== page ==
Today is the crown anniversary of the UN World Wildlife Day. Declared 3 years ago as the day to raise awareness about the plight of precious animal and plant species, World Wildlife Day is now being celebrated more than ever. It is no secret that our passion for safari stems directly from our love and admiration for the wild world, so we at Sun Destinations would like to take this opportunity to celebrate 3 of the most endangered species whose future we hold in our hands.
It is a privilege to wake up in the morning to the twittering calls of wild dogs, the deep moan of lions calling in the distance, and to see the evidence of animals that migrated during the night. Up close encounters with the almighty elephants, and observing the dynamics between lions at a feast are outstanding moments for those who get to witness them. Sadly, there are a number of species in rapid decline. Our ecosystem, our country, planet earth, would not be the same without these creatures, and it is important to draw attention to their value in nature.
The pangolin is the most trafficked mammal in the world. A strange, scaly, nocturnal creature living on a diet of ants and termites; one wouldn’t imagine it is a prized trophy for a hunter, but the pure uniqueness of the pangolin is exactly what has got it into trouble. The scaly armour that covers its entire outer body is what people pay a lot of money for, believing it contains medicinal properties, although it is made of nothing other than keratin – the same as our fingernails and hair!
Sadly, our pangolin is now a rare and critically endangered member of the wild. They are very seldomly seen in their natural environment, but within the protected borders of Botswana, some lucky guests at Afrika Ecco Safaris were introduced to a pangolin fortunate enough to still be living in the wild. An experience like this had the guides talking for days, while the guests who bore witness to this spectacle will forever remember the day.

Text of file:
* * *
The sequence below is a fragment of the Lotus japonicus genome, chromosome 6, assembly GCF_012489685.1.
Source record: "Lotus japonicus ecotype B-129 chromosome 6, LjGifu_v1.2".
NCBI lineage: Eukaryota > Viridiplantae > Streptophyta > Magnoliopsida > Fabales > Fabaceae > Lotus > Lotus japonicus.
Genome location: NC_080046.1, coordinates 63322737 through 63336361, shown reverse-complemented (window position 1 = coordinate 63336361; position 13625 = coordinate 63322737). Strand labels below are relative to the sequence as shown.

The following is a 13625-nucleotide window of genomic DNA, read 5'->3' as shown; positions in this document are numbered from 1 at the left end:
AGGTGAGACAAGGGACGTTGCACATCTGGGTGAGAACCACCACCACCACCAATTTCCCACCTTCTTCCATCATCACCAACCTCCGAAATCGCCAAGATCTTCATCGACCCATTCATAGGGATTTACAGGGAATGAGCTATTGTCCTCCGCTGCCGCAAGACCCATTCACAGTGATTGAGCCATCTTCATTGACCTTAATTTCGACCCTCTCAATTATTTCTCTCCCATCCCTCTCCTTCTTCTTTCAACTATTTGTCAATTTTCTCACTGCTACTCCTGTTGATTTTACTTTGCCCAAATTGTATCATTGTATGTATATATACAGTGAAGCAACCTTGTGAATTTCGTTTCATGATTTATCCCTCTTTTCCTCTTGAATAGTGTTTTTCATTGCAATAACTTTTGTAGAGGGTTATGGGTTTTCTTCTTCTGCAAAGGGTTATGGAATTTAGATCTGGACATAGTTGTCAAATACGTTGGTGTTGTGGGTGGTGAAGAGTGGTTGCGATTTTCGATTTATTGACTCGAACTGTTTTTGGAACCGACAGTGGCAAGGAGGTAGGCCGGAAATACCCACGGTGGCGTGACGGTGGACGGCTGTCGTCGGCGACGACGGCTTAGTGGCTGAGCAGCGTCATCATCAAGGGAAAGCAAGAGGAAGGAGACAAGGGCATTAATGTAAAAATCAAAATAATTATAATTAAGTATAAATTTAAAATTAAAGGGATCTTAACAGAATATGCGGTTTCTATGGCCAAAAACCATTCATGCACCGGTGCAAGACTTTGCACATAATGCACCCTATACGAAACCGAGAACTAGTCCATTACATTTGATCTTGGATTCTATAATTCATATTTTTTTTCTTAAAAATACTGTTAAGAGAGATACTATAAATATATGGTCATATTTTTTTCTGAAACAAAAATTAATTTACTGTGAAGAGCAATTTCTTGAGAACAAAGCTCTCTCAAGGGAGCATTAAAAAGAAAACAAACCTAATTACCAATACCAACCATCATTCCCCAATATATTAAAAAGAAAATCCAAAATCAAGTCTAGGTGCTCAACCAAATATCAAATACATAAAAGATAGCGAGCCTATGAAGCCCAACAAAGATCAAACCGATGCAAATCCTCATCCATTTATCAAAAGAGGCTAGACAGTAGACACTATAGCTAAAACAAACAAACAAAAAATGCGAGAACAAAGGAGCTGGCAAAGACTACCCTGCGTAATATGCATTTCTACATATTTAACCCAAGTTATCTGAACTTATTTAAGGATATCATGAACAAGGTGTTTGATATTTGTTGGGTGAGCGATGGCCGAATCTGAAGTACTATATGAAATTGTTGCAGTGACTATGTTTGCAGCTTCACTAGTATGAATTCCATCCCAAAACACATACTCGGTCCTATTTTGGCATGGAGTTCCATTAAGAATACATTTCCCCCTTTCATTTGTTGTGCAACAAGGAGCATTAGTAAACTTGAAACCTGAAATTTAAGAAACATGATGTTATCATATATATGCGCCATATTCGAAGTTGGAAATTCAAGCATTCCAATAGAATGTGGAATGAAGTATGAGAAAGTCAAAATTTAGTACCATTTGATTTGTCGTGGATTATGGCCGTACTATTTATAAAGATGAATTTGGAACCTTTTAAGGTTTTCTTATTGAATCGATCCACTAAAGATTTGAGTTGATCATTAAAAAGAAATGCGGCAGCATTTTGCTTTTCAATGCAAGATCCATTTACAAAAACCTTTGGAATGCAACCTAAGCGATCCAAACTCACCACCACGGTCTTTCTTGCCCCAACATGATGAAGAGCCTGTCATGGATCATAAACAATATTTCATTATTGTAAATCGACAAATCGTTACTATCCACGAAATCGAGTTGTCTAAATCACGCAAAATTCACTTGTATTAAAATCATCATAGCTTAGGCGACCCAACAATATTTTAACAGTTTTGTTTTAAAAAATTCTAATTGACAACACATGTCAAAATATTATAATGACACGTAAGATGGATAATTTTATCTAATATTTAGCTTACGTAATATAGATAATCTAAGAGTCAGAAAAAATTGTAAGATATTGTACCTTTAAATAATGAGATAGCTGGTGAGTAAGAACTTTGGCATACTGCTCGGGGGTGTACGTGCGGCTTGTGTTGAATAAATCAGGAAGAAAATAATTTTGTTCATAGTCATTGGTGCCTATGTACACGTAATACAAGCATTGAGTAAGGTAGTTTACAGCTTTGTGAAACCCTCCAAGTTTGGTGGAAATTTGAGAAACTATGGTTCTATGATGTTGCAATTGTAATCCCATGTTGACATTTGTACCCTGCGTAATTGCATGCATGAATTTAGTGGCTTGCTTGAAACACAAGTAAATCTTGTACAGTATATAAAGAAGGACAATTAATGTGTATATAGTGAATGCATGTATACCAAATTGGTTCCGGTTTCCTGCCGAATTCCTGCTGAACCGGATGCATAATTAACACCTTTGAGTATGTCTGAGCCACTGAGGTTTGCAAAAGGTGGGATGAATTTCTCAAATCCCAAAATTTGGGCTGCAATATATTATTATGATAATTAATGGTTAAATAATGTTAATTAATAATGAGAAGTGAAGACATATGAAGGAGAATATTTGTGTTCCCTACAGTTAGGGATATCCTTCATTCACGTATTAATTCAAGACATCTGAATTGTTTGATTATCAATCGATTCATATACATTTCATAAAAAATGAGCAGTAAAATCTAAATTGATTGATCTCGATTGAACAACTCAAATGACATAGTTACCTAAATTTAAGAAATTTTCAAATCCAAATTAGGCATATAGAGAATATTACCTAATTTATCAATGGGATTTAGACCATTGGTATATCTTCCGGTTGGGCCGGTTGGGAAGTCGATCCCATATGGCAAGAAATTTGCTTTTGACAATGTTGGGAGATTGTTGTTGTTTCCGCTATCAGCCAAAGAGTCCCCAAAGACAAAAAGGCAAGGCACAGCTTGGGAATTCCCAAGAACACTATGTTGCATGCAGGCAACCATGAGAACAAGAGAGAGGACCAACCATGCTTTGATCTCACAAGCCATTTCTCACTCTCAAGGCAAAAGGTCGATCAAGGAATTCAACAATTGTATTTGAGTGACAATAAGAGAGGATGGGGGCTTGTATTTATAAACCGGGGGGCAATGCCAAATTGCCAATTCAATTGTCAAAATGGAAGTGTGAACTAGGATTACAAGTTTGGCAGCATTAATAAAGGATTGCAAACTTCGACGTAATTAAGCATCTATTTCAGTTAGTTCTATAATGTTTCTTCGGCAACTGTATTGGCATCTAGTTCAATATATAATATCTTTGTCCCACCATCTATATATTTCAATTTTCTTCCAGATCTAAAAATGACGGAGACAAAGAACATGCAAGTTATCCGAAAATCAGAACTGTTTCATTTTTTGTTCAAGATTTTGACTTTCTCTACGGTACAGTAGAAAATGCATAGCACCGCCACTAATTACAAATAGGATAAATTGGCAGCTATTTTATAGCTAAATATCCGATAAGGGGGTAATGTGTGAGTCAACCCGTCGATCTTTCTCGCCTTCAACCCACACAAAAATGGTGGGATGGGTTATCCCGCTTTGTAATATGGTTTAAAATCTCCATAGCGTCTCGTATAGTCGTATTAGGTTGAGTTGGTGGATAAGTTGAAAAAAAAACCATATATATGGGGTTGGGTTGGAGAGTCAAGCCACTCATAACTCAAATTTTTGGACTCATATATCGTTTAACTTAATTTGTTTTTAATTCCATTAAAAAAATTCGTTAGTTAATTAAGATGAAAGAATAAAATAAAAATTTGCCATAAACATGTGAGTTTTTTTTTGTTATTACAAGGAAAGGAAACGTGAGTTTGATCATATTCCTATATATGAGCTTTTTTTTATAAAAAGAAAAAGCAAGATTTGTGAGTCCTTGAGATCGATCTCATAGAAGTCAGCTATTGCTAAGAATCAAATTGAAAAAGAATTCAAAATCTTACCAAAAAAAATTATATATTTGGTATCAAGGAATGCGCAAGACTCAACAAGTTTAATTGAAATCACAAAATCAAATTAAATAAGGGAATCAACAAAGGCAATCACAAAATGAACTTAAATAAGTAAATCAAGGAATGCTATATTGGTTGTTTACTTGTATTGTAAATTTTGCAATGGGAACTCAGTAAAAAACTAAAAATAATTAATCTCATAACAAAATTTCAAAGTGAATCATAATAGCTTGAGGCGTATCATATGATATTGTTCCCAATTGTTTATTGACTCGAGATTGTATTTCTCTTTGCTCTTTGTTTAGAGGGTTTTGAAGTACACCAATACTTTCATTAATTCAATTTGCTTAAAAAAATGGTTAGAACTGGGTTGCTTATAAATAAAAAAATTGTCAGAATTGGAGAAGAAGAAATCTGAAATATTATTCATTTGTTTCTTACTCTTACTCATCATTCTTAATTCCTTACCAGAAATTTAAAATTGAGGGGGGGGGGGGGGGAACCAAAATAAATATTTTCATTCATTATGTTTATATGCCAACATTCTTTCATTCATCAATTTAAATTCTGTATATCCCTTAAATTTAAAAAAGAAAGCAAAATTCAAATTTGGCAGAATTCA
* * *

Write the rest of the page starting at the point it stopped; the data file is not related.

The African wild dog, or painted wolf, as it is descriptively called, is the second most endangered large carnivore in Africa. It is a super specialised hunter, a highly sociable pack animal, and it is also at risk of dying out. For reasons resulting from human encroachment, such as conflict and disease, the wild dog population has declined significantly; a trend that is not regarded as reversible.
Imagine how remarkable it has become to witness a pack of these painted predators trotting and whistling excitedly to one another as they approached the Savuti Channel to drink. In an environment as temperamental as this, the channel is not always present, so when Camp Savuti guests arrived at its burgeoning banks and saw the reflections of African wild dogs in its surface, they knew they would hold these images in their memories for a lifetime.
The ambassador animal of this year’s World Wildlife Day is the elephant. The world’s largest land mammal and its famous tusks are tragically facing a very short future on this planet, which their ancestors have roamed for tens of thousands of years. If the demand for ivory doesn’t end, the existence of elephants on the earth will.
In the furthest northern reaches of Chobe National Park, a highly undiscovered region of Botswana lies in the Linyanti Marsh. This strip of twinkling swampland is a haven for elephants, and it is so seldomly explored that the elephants are surprised to see humans as they pull up in Camp Linyanti’s game viewer! The exclusive location of this lodge splurges on the view, where guests watch the almighty elephant bathe all day long.
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